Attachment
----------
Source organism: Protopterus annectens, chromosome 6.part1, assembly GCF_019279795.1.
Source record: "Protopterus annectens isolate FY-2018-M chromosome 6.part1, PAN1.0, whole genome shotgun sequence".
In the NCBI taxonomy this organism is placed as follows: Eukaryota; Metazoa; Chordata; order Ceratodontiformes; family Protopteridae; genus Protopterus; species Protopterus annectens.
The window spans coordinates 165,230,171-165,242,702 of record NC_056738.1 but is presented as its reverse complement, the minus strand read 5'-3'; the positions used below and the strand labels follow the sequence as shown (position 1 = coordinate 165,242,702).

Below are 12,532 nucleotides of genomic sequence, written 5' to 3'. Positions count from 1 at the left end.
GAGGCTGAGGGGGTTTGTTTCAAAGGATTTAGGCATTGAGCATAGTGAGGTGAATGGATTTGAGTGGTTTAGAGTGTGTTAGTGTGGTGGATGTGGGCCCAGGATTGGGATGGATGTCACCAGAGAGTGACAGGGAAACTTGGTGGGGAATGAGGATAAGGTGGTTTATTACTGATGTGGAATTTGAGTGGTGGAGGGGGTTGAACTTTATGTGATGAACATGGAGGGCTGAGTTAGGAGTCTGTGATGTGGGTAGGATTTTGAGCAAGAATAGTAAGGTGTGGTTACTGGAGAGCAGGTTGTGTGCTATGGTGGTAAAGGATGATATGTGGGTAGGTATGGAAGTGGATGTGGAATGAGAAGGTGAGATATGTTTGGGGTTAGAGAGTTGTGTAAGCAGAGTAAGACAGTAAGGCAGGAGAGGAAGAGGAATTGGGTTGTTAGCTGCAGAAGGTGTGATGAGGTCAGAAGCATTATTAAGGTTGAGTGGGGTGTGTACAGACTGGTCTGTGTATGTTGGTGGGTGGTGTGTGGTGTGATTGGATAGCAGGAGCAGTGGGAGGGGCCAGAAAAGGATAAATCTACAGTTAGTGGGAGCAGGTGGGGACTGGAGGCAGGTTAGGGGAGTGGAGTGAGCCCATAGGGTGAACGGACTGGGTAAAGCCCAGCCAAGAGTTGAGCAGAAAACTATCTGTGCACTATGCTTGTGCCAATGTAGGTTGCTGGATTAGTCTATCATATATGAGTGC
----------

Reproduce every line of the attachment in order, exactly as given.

Source organism: Protopterus annectens, chromosome 6.part1, assembly GCF_019279795.1.
Source record: "Protopterus annectens isolate FY-2018-M chromosome 6.part1, PAN1.0, whole genome shotgun sequence".
In the NCBI taxonomy this organism is placed as follows: Eukaryota; Metazoa; Chordata; order Ceratodontiformes; family Protopteridae; genus Protopterus; species Protopterus annectens.
The window spans coordinates 165,230,171-165,242,702 of record NC_056738.1 but is presented as its reverse complement, the minus strand read 5'-3'; the positions used below and the strand labels follow the sequence as shown (position 1 = coordinate 165,242,702).

Below are 12,532 nucleotides of genomic sequence, written 5' to 3'. Positions count from 1 at the left end.
GAGGCTGAGGGGGTTTGTTTCAAAGGATTTAGGCATTGAGCATAGTGAGGTGAATGGATTTGAGTGGTTTAGAGTGTGTTAGTGTGGTGGATGTGGGCCCAGGATTGGGATGGATGTCACCAGAGAGTGACAGGGAAACTTGGTGGGGAATGAGGATAAGGTGGTTTATTACTGATGTGGAATTTGAGTGGTGGAGGGGGTTGAACTTTATGTGATGAACATGGAGGGCTGAGTTAGGAGTCTGTGATGTGGGTAGGATTTTGAGCAAGAATAGTAAGGTGTGGTTACTGGAGAGCAGGTTGTGTGCTATGGTGGTAAAGGATGATATGTGGGTAGGTATGGAAGTGGATGTGGAATGAGAAGGTGAGATATGTTTGGGGTTAGAGAGTTGTGTAAGCAGAGTAAGACAGTAAGGCAGGAGAGGAAGAGGAATTGGGTTGTTAGCTGCAGAAGGTGTGATGAGGTCAGAAGCATTATTAAGGTTGAGTGGGGTGTGTACAGACTGGTCTGTGTATGTTGGTGGGTGGTGTGTGGTGTGATTGGATAGCAGGAGCAGTGGGAGGGGCCAGAAAAGGATAAATCTACAGTTAGTGGGAGCAGGTGGGGACTGGAGGCAGGTTAGGGGAGTGGAGTGAGCCCATAGGGTGAACGGACTGGGTAAAGCCCAGCCAAGAGTTGAGCAGAAAACTATCTGTGCACTATGCTTGTGCCAATGTAGGTTGCTGGATTAGTCTATCATATATGAGTGC